With the support of the UN Democracy Fund, The Hunger Project-Mexico (THP) organized two expert consultations in Mexico City, on December 4 and 6, as the next step in cultivating a global community of practice on capacity building for participatory local democracy.
Mexico is a geographically large country with a federal governance system in 31 states. Mexico’s strong tradition of local government in the municipios confronts significant structural challenges that impede effective participation, planning and action. THP greatly appreciates the generous and enthusiastic participation by committed individuals from government, academia, the private sector and civil society – who, by the end of the second meeting, named themselves collectively as the “localistas.”
The experts identified numerous challenges, the most significant being the three-year Municipio term, with no possibility of re-election. This creates a unique challenge to planning and continuity of public services. The most recent local government law (reference) proposes a multi-stakeholder Municipio Council on Sustainable Development (CMDS) which could overcome this challenge by giving an ongoing “home” to local long-term planning. To date, CMDS has not been very well implemented, and the central question of the December 4 meeting was if CMDS is a viable plan?
The experts – including one of the authors of the law – concluded that if there were investments and mechanisms to get these councils established, they could improve local planning and public services.
The December 6 meeting was a broader consultation gaining input on the “why, what, how, who, where and when” for building this community of practice.
Why Participatory Local Democracy? The consultation highlighted its advantages for governmental efficiency, effective monitoring and implementation, legitimacy of decision-making, people’s voice and ownership, transparency, participation, utilization of local knowledge, and achieving social harmony.
What needs to be done? Numerous challenges must be addressed in addition to the three-year term constraint: lack of democratic processes within parties in choosing candidates, the variability in size and participation culture between different municipios, conflicts between elected members and bureaucrats (sindico) assigned to the municipio, lack of knowledge among both representatives and the citizenry due to a lack of civic education, entrenched clientelism that works against participation, and severe resource inequality in the countryside.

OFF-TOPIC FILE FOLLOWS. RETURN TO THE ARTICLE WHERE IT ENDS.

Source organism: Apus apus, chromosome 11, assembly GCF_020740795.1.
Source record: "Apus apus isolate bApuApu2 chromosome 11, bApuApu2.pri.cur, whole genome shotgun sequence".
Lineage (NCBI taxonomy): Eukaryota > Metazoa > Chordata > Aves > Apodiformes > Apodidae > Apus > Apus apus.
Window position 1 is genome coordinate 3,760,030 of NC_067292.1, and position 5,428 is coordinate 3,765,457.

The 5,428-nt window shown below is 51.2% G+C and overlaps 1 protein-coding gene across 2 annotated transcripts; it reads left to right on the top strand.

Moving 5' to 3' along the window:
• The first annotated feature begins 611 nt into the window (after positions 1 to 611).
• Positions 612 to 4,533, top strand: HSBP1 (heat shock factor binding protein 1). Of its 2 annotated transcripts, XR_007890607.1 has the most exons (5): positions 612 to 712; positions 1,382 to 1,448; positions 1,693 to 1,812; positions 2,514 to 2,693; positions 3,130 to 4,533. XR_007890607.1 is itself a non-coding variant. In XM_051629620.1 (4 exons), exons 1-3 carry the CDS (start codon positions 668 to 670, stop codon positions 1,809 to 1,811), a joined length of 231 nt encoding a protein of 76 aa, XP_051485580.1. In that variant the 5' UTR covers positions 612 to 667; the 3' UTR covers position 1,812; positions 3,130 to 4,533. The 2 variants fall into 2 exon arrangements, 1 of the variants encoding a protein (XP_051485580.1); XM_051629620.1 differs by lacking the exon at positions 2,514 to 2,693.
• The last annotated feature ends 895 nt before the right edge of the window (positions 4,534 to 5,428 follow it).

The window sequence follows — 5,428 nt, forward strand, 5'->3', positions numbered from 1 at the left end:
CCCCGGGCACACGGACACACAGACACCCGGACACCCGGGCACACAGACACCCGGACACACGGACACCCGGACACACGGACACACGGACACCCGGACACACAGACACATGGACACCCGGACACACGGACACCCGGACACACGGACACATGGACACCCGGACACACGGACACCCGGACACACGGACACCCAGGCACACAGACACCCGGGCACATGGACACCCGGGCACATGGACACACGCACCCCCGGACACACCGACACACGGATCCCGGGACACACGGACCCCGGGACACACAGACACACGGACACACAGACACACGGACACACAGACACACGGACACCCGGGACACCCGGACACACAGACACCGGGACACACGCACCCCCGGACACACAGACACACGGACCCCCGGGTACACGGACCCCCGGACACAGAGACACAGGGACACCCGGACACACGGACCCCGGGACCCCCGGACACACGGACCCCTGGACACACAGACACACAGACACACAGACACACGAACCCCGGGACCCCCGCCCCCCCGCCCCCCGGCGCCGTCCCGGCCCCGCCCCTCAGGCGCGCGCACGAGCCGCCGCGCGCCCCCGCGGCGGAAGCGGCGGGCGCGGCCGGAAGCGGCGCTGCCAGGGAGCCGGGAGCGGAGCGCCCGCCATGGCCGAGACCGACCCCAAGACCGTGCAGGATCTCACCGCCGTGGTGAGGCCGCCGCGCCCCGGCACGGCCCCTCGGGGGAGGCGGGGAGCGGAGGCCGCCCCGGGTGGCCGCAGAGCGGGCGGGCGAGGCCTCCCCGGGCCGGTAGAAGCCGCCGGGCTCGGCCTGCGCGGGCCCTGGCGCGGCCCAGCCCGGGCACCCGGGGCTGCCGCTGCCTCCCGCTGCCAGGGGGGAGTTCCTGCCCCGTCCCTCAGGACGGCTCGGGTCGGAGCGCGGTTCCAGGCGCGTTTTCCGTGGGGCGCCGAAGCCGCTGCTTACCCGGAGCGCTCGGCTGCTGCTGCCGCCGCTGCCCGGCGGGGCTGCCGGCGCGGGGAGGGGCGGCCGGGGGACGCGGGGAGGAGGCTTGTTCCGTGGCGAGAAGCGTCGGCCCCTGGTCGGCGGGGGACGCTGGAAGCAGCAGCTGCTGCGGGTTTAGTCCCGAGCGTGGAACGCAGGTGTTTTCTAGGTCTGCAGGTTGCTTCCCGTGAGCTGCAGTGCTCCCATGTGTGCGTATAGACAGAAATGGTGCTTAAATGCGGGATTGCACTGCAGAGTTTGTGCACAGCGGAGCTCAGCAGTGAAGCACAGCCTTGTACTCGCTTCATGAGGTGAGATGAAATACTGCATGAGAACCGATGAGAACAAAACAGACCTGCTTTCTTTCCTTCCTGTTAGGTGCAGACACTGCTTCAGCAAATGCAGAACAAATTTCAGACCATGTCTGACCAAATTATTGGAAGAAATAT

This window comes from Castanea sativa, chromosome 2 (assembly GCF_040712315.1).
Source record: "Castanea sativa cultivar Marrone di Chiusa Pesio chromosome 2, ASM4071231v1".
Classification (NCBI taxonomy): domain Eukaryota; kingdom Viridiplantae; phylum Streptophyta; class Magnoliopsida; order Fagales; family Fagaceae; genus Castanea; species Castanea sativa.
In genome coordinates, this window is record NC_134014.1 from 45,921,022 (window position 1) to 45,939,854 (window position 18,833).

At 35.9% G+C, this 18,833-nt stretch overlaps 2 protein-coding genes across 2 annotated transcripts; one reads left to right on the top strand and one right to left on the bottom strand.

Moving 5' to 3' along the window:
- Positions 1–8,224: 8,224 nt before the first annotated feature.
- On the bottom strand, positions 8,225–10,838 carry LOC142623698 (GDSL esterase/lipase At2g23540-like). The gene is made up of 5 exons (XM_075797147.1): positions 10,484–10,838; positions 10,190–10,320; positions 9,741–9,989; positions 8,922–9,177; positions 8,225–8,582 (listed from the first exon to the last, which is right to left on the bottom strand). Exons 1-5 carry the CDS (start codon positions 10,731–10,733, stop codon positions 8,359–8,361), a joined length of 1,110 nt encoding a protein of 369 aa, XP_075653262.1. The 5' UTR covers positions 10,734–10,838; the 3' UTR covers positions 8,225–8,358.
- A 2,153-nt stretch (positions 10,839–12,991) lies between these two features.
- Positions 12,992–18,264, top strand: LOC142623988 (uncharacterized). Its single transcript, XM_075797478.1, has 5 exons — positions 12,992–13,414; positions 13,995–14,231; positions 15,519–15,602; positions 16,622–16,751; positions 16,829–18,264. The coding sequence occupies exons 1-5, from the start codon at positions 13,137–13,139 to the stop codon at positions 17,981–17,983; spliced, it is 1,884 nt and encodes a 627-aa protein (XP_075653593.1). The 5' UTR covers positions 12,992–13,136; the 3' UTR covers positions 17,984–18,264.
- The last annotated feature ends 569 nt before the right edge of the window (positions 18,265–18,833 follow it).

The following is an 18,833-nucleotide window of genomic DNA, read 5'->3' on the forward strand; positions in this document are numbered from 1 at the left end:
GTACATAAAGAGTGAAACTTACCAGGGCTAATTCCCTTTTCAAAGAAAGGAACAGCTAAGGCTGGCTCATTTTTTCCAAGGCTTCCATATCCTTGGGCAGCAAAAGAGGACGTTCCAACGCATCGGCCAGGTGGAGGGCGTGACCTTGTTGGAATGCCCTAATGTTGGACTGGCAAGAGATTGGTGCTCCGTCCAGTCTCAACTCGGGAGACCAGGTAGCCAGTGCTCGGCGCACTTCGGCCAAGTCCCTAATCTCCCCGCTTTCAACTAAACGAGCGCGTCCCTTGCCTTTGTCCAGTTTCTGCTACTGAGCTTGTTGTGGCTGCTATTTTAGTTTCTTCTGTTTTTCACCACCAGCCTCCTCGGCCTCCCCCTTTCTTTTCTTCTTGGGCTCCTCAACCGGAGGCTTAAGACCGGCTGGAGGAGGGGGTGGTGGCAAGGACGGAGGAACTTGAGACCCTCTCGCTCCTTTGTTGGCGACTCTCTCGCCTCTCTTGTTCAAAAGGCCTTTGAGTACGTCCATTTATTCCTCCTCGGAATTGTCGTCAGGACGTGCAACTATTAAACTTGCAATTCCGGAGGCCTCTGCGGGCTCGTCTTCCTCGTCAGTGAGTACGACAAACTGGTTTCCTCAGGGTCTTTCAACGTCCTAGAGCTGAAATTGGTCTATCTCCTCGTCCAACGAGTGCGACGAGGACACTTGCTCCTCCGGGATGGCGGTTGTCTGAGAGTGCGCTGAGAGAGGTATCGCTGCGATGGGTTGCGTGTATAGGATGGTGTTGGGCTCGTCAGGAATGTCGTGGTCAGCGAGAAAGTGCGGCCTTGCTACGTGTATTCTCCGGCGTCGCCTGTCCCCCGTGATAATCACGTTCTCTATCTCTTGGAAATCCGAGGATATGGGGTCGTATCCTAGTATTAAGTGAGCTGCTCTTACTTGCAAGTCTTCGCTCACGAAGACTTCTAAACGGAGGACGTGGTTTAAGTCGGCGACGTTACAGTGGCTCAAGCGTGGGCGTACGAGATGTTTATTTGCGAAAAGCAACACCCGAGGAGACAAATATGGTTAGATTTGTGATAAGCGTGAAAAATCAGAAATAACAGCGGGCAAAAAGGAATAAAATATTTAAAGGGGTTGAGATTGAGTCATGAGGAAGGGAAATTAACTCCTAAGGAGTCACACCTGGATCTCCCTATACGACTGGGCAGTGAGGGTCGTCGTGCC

How can we impact this? Discussion centered on capacity building best practices. For example, the state of Chihuahua, provides mandatory training for municipios and an evaluation of its impact has been performed by CIDE and will be obtained and summarized on our website in the future. Mexico City has also carried out an effective awareness program on local governance.
We discussed the plan to develop a Community Score Card which, by the start of the consultation, we had streamlined into four major dimensions: active citizenry, political, fiscal and administrative – each of which have several sub-categories.
Given Mexico’s restrictive term limits, the group proposed that Planning and Continuity be included as a separate dimension, since it affects each of the other dimensions. The consultation agreed on the importance of including indicators that assess openness, response mechanisms, channels of objective information, mechanisms to address corruption and cultural constraints, clarity about responsibilities, safe spaces for participation, and the big gap between “declarations” and real planning.
Who can we enlist in the Community of Practice, and when? Perhaps the most inspiring part of the meeting for THP was the eager willingness of attendees to actively support outreach efforts to expand the localistas community. The Department for Municipios offered to help THP share the project in a February/March meeting with all the state government agencies responsible for this area, with Congressional Commissions, and with the four associations of mayors (one for each party) at their next meetings. The consultation compiled a list of civil society networks and universities that would be interested, and distinguished top experts on the subject who could perhaps serve on an advisory council.
Internationally, there is also a Forum of Federations among countries like Mexico with federal systems, at which this could be presented.
Communications in Spanish will be essential for the Community in Latin America, and THP-Mexico has offered to host the secretariat for Latin America, and a Spanish language version of the website – http://es.localdemocracy.net. (Sadly, the internet domain localistas.org is already owned by a restaurant in Texas.)